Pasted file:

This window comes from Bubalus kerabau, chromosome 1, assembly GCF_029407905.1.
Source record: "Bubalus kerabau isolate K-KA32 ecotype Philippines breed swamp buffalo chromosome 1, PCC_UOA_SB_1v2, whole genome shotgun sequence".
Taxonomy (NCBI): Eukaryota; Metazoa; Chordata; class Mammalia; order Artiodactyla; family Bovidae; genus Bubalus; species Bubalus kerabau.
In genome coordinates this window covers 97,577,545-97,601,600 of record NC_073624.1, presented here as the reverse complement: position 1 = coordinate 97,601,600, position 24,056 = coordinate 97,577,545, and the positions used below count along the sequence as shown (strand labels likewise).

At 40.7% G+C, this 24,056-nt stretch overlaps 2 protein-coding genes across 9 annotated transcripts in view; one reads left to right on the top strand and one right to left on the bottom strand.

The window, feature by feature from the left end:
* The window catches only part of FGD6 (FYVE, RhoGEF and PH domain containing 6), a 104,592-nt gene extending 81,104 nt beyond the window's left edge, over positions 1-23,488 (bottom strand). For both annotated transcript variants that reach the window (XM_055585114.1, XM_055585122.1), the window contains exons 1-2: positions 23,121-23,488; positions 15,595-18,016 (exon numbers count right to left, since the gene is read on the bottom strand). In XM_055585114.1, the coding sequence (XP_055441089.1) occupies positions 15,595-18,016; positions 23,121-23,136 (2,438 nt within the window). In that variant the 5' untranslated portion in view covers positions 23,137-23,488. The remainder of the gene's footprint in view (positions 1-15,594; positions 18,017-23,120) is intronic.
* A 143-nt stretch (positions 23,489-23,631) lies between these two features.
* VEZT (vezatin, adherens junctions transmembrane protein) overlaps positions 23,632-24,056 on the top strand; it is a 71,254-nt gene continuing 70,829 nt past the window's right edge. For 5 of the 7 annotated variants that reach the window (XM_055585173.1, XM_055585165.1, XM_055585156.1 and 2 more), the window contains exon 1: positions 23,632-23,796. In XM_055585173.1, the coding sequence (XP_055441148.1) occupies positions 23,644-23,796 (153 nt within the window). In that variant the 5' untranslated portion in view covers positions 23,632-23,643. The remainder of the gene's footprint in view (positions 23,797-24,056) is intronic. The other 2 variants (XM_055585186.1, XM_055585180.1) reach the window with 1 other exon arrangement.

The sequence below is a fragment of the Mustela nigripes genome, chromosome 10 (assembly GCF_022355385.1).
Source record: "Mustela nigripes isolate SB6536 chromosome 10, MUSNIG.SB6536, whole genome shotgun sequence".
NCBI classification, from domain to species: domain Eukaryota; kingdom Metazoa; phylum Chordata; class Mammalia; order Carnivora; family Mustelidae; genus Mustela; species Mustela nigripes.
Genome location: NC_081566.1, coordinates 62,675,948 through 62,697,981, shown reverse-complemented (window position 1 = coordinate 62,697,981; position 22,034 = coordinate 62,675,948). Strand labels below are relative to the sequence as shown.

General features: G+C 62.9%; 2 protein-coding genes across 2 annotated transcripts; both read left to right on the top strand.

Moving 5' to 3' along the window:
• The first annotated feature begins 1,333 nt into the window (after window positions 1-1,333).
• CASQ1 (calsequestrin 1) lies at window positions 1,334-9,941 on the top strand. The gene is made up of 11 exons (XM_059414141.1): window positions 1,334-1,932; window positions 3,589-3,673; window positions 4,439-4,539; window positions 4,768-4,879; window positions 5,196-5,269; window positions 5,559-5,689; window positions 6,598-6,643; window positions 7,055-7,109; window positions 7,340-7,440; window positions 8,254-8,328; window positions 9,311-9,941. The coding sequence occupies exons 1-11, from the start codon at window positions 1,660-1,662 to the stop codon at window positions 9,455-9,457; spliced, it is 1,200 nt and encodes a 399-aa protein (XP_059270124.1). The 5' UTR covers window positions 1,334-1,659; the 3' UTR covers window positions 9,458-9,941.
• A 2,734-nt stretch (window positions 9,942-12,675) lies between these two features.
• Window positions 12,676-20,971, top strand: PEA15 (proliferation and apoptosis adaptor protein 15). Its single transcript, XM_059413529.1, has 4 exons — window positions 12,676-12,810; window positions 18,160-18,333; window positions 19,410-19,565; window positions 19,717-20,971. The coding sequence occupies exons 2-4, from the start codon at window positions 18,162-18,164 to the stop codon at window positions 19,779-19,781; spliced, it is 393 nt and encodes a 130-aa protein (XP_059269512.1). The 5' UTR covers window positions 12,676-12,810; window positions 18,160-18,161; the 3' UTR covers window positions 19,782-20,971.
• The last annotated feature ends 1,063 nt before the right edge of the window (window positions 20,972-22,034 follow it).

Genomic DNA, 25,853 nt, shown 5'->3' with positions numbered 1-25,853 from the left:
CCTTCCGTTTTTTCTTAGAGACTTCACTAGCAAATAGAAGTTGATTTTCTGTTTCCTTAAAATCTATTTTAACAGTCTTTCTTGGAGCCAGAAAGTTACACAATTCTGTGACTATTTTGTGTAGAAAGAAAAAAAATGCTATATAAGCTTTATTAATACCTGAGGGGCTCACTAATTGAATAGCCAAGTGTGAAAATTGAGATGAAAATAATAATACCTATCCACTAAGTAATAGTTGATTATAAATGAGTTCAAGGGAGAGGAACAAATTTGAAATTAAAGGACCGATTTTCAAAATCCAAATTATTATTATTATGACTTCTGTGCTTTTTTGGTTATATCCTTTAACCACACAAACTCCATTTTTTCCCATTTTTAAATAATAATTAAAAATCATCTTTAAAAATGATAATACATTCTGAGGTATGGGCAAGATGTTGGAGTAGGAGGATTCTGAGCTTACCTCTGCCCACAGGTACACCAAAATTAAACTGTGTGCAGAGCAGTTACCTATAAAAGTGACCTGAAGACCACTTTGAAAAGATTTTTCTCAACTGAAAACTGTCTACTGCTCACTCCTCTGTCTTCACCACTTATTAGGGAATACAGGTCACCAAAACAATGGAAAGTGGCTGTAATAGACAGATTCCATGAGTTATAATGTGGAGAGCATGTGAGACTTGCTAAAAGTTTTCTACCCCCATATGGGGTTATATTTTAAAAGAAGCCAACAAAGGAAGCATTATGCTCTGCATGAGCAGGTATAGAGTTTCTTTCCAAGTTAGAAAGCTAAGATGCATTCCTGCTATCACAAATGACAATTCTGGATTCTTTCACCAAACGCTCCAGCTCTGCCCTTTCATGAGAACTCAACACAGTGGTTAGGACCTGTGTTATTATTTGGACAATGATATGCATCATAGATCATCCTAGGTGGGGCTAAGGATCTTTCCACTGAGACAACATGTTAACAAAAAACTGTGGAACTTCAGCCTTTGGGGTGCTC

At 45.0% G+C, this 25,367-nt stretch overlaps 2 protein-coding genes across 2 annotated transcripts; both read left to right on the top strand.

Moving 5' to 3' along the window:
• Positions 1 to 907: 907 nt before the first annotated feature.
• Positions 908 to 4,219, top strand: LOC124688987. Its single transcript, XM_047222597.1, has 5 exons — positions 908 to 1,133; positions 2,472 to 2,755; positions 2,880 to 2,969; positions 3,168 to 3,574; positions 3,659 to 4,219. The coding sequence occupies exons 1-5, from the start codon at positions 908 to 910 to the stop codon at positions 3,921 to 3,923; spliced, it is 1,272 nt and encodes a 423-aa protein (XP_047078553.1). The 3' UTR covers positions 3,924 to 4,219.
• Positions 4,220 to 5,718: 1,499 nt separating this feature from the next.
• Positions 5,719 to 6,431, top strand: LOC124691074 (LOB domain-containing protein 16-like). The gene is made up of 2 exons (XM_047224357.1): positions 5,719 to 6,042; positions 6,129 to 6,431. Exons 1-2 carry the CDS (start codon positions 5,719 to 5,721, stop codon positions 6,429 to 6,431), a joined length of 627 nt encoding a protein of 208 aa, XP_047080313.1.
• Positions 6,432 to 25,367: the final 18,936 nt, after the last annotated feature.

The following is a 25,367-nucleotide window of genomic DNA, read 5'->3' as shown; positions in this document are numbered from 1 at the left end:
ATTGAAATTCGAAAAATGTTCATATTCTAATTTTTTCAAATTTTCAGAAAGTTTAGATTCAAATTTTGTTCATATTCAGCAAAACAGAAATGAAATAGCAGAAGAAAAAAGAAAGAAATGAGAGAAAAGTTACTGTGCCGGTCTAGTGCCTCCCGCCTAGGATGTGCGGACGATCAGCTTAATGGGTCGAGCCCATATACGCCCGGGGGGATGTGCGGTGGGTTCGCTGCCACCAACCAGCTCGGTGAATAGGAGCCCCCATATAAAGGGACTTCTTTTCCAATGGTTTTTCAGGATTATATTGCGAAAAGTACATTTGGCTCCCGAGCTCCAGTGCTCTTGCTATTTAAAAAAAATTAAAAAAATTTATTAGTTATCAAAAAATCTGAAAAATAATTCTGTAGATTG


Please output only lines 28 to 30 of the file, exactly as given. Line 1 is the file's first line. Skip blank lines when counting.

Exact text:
• Positions 5,719 to 6,431, top strand: LOC124691074 (LOB domain-containing protein 16-like). The gene is made up of 2 exons (XM_047224357.1): positions 5,719 to 6,042; positions 6,129 to 6,431. Exons 1-2 carry the CDS (start codon positions 5,719 to 5,721, stop codon positions 6,429 to 6,431), a joined length of 627 nt encoding a protein of 208 aa, XP_047080313.1.
• Positions 6,432 to 25,367: the final 18,936 nt, after the last annotated feature.

The following is a 25,367-nucleotide window of genomic DNA, read 5'->3' as shown; positions in this document are numbered from 1 at the left end: